Crohn’s disease is a bowel condition that causes inflammation along the digestive tract. It can cause malnutrition, so doctors may prescribe vitamins and supplements to prevent or treat this issue.

Crohn’s disease typically causes symptoms to occur in cycles. People with the condition might experience episodes of abdominal pain, diarrhea, and other symptoms that come and go.

A doctor may recommend avoiding certain foods to allow the digestive system to rest during these episodes. Some people may need to begin a special diet, such as a diet low in fiber.

These dietary changes or the reduced absorption of nutrients through the digestive tract can cause malnutrition. For this reason, doctors may recommend supplementing the diet to treat or prevent malnutrition.

This article examines some of the vitamins and supplements that people with Crohn’s disease might wish to take, how they may affect the body, and other dietary considerations.

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Crohn’s disease is an inflammatory bowel disease (IBD) that usually starts in childhood or early adulthood.

The condition causes inflammation in the gastrointestinal tract, which leads to symptoms including:

Symptoms tend to come and go in cycles. Treatments for Crohn’s disease include medication, bowel rest, and surgery. The type of treatment a person receives will depend on how severe the condition is and their overall health.

Changing one’s diet can reduce the frequency and severity of symptoms. A doctor may recommend:

  • avoiding carbonated beverages
  • avoiding some high fiber foods
  • drinking more liquids
  • eating smaller meals more frequently to aid digestion

Inflammation in the digestive tract can make it difficult for the body to process food and absorb nutrients. This can result in malnutrition, which occurs when the body is not getting enough essential vitamins and nutrients.

A doctor may recommend blood tests to check vitamin and mineral levels in the body. With these results, the doctor might recommend taking various types of vitamins or supplements to improve nutrition in the diet.

A person with Crohn’s disease should make the choice to start taking vitamins in consultation with a doctor to ensure the correct types and amounts.

Some vitamins can cause side effects, including nausea and diarrhea. Taking them with food can prevent these from occurring.

Always check supplement labels for ingredients that may cause flare-ups. Such ingredients may include:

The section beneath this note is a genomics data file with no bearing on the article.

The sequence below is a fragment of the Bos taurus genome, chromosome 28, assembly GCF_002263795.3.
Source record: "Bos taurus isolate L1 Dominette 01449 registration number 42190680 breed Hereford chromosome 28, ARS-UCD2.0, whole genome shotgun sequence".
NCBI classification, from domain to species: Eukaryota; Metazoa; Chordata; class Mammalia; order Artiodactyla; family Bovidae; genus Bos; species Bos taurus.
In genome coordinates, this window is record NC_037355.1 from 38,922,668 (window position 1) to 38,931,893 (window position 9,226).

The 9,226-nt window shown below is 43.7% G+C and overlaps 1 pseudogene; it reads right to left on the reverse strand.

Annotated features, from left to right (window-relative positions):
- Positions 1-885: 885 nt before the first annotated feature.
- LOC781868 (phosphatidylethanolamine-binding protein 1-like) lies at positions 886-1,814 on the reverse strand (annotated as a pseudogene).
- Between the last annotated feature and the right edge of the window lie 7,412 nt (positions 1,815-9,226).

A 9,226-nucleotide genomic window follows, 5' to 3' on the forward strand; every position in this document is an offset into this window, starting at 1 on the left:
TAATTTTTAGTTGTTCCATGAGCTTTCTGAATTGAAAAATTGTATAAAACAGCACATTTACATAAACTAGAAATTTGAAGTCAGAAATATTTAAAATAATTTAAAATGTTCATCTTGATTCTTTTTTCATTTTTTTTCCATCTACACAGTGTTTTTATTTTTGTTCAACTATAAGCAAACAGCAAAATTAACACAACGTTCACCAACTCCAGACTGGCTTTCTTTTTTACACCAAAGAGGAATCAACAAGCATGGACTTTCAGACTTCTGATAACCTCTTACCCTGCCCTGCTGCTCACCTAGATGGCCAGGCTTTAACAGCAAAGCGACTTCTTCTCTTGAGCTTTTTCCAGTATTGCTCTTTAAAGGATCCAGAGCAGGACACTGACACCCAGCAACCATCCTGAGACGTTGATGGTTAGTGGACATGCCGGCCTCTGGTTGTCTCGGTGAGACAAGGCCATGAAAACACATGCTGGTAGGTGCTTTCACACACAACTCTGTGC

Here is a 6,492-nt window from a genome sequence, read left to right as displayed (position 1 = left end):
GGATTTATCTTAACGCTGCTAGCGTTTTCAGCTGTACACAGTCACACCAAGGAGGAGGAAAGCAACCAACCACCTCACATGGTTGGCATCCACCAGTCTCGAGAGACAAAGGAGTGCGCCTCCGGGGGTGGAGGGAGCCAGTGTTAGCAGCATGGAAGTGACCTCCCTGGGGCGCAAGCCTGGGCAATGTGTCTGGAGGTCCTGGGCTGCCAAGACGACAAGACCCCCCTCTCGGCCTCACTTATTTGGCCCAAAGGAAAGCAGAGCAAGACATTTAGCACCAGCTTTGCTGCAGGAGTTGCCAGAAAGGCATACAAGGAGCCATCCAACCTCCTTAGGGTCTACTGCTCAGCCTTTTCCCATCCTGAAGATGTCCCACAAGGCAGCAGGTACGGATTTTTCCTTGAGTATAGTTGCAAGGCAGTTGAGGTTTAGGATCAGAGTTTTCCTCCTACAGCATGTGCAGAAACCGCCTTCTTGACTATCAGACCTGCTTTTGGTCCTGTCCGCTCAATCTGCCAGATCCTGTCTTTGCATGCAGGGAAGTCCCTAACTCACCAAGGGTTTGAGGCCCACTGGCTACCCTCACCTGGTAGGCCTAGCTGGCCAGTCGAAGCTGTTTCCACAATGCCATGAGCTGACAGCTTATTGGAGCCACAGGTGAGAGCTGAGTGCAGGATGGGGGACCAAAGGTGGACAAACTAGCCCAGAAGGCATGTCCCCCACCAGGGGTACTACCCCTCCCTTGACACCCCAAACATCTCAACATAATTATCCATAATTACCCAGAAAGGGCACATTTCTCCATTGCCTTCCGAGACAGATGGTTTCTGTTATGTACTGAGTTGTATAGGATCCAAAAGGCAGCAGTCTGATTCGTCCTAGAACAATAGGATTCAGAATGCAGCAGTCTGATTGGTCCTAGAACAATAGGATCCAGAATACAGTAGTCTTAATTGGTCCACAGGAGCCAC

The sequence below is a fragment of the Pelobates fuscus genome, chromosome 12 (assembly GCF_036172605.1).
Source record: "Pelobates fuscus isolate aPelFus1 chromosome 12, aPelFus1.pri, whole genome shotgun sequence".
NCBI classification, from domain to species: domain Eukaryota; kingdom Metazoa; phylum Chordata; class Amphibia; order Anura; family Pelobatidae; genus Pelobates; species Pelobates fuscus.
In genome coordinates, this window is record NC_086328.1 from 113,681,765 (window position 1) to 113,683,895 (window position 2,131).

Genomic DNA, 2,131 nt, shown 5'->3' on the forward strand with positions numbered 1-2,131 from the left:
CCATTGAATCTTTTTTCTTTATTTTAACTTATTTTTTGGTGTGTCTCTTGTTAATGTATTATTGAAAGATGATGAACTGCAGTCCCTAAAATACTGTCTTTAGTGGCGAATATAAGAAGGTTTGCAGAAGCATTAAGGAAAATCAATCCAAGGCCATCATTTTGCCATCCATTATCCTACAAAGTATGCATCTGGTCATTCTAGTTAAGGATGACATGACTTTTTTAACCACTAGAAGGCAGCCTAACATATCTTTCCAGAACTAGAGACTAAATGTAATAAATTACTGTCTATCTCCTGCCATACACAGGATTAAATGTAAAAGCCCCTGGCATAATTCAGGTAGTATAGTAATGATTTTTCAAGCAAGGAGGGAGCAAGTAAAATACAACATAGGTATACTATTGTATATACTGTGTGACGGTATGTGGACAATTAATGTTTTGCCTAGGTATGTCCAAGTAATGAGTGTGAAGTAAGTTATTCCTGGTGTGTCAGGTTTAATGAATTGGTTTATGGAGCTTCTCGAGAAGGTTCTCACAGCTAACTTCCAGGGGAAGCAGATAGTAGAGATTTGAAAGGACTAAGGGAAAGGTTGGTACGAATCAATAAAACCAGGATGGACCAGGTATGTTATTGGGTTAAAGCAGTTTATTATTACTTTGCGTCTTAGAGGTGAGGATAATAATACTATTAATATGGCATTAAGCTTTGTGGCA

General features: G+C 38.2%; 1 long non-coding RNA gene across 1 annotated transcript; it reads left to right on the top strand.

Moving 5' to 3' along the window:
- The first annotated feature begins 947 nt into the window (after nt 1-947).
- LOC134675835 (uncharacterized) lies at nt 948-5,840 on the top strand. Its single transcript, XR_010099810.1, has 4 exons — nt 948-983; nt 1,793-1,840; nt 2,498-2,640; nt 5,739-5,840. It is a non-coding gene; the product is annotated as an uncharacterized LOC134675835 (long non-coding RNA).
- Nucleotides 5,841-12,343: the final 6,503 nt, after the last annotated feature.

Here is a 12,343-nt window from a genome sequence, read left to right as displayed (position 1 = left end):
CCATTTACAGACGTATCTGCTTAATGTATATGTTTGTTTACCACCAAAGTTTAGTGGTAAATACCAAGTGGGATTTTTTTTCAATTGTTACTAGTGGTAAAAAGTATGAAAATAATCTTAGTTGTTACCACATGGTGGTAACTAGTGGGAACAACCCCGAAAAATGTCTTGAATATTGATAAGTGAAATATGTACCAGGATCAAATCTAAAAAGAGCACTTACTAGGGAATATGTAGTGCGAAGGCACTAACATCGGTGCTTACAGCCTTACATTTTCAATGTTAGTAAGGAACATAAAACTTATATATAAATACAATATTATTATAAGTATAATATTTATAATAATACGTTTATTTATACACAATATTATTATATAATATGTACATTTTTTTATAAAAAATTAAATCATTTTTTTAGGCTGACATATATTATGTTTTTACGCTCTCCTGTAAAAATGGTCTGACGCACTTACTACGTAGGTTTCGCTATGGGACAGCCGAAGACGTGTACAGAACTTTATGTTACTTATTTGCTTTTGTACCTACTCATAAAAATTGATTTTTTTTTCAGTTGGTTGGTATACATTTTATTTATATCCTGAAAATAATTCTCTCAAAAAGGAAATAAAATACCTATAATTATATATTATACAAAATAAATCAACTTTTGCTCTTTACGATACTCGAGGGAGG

• preservatives
  • artificial colors
  • sugar alcohols
  • lactose

Doctors might recommend a variety of vitamins for people with Crohn’s disease. These vitamins may include:

  • omega-3 fatty acids, which can have anti-inflammatory effects in people with Crohn’s disease
  • calcium, which can help maintain bone and tooth health in people with Crohn’s disease
  • folic acid, which helps the body produce and maintain cells
  • iron, which carries oxygen through the body and prevents anemia
  • vitamin B12, which maintains nerve and blood cells
  • vitamin D, which may help control inflammation in the intestine
  • vitamins A, E, and K, which help produce cells and prevent cell damage
  • zinc, which assists the body in preventing illnesses due to bacteria and viruses

In addition to vitamins, turmeric could help reduce inflammation in the bodies of people with Crohn’s disease. It contains curcumin, which has anti-inflammatory properties.

Some small studies suggest that curcumin combined with medications can help in the treatment of ulcerative colitis, which is another type of IBD. People can safely use turmeric in cooking, but consuming large amounts can thin the blood.

Malnutrition is a common concern with Crohn’s disease. In fact, it occurs in as many as 20–85% of cases.

Identifying foods that a person can tolerate and those that trigger symptoms is key to creating a dietary plan for someone with Crohn’s disease.

To prevent flare-ups, people with Crohn’s disease may wish to limit their intake of:

  • foods high in insoluble fiber
  • nuts and seeds
  • raw fruits and vegetables
  • sugar
  • high fat foods
  • caffeine
  • alcohol
  • sugar alcohols

Drinking plenty of liquids and eating smaller meals more frequently may aid digestion. Also, keeping a food diary can help a person identify foods that bring on symptoms.

Crohn’s disease is a chronic condition that typically requires lifelong treatment and dietary changes.

A person should contact a doctor if they experience any of the following symptoms:

  • blood in the stool
  • persistent diarrhea
  • ongoing stomach cramps or pain
  • unexplained weight loss
  • not developing at a typical rate (in children)

Crohn’s disease is a chronic inflammatory condition that can affect any part of the digestive tract. It generally affects the small intestine, causing inflammation that prevents food from digesting correctly. It causes a range of symptoms, including diarrhea and stomach pains.

Crohn’s disease can prevent the body from absorbing nutrients correctly, which may lead to malnutrition. A doctor can diagnose nutrient deficiencies using blood tests. They may recommend various vitamins and supplements to address these problems.

Some vitamins can cause side effects, such as nausea and diarrhea. However, taking vitamins in their recommended amounts and while eating can help minimize these side effects.